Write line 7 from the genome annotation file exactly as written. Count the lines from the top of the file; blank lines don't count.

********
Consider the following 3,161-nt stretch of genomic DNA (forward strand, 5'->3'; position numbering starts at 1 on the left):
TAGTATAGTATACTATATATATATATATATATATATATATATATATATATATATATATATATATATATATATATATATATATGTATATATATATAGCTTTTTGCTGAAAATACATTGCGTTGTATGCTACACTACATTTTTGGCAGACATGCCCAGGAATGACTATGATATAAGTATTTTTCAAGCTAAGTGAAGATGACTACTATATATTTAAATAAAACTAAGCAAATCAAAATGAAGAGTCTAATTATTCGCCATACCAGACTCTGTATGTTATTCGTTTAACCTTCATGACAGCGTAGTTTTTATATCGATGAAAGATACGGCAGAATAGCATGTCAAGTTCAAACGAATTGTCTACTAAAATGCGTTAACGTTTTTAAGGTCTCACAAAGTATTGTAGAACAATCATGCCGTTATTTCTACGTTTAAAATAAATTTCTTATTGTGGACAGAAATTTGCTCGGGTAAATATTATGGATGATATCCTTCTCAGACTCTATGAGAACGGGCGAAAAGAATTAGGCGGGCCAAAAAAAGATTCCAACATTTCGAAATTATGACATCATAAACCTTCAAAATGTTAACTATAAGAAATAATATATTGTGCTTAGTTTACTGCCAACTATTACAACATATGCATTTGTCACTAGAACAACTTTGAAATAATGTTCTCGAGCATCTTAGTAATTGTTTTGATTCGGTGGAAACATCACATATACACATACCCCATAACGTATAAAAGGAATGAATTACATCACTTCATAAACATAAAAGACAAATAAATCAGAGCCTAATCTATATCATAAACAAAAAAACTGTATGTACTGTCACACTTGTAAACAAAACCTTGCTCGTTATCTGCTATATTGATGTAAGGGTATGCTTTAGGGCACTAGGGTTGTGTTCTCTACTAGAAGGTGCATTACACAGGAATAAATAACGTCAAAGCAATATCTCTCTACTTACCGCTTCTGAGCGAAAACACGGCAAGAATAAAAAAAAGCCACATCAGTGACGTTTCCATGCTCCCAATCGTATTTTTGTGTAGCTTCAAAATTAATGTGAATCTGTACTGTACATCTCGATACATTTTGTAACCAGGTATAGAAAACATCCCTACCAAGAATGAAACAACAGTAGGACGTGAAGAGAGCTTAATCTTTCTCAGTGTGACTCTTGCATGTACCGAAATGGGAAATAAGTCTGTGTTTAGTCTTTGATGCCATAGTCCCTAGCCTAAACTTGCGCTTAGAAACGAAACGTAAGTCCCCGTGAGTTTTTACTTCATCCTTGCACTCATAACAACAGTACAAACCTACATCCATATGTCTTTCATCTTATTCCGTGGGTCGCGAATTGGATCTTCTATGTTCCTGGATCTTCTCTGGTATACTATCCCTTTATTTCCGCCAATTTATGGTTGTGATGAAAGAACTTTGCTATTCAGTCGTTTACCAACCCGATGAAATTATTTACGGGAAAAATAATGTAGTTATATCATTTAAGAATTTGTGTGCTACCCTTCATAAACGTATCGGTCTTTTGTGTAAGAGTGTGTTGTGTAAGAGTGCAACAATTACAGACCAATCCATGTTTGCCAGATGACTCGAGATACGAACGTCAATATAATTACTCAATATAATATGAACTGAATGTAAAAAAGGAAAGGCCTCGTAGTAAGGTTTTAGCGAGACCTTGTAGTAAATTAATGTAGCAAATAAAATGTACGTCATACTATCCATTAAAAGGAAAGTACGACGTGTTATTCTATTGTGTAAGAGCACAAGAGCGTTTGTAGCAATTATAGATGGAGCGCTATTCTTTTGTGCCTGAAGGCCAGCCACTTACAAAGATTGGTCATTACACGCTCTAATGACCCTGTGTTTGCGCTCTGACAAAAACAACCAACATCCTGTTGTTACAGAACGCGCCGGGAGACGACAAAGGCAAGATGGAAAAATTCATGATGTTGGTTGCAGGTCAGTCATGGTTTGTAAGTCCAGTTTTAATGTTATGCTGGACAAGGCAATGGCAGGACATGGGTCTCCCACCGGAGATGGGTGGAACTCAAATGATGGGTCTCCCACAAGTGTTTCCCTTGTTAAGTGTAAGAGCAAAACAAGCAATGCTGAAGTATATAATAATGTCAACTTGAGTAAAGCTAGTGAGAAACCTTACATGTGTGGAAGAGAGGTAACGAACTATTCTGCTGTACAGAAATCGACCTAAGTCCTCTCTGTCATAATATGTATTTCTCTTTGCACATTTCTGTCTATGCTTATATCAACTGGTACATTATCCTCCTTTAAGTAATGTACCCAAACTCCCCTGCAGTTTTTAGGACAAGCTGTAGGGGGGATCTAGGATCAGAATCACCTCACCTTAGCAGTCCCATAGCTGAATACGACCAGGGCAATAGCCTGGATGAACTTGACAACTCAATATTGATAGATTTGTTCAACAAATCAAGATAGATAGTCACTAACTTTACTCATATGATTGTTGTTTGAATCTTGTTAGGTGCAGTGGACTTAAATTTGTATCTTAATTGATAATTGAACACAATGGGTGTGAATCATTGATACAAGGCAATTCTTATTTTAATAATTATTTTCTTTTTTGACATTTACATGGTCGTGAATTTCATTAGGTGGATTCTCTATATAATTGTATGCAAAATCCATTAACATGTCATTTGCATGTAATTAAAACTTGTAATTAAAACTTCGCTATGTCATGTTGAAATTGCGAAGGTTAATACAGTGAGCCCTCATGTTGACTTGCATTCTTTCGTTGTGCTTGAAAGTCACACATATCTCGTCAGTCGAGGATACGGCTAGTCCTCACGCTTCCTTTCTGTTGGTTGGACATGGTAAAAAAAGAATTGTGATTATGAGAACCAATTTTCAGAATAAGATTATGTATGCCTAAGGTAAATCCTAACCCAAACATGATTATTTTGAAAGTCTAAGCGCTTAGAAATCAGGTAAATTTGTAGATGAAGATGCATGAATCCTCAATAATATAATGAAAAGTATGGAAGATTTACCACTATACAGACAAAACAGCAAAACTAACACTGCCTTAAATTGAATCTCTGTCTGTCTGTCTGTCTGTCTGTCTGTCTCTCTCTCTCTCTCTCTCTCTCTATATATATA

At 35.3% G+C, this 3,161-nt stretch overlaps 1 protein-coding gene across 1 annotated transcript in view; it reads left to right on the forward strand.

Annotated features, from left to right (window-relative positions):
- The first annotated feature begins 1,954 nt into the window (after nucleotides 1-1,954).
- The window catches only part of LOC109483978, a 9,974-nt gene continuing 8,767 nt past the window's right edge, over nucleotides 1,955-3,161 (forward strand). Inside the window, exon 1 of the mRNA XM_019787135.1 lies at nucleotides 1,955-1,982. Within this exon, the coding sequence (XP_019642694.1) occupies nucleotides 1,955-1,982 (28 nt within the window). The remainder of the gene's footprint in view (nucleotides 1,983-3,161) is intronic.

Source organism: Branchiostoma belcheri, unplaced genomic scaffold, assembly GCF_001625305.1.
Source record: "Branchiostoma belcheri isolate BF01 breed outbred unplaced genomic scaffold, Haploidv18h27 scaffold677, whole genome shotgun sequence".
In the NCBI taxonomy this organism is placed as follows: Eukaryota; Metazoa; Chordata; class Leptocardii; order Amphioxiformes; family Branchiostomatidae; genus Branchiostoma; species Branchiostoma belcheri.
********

Source organism: Branchiostoma belcheri, unplaced genomic scaffold, assembly GCF_001625305.1.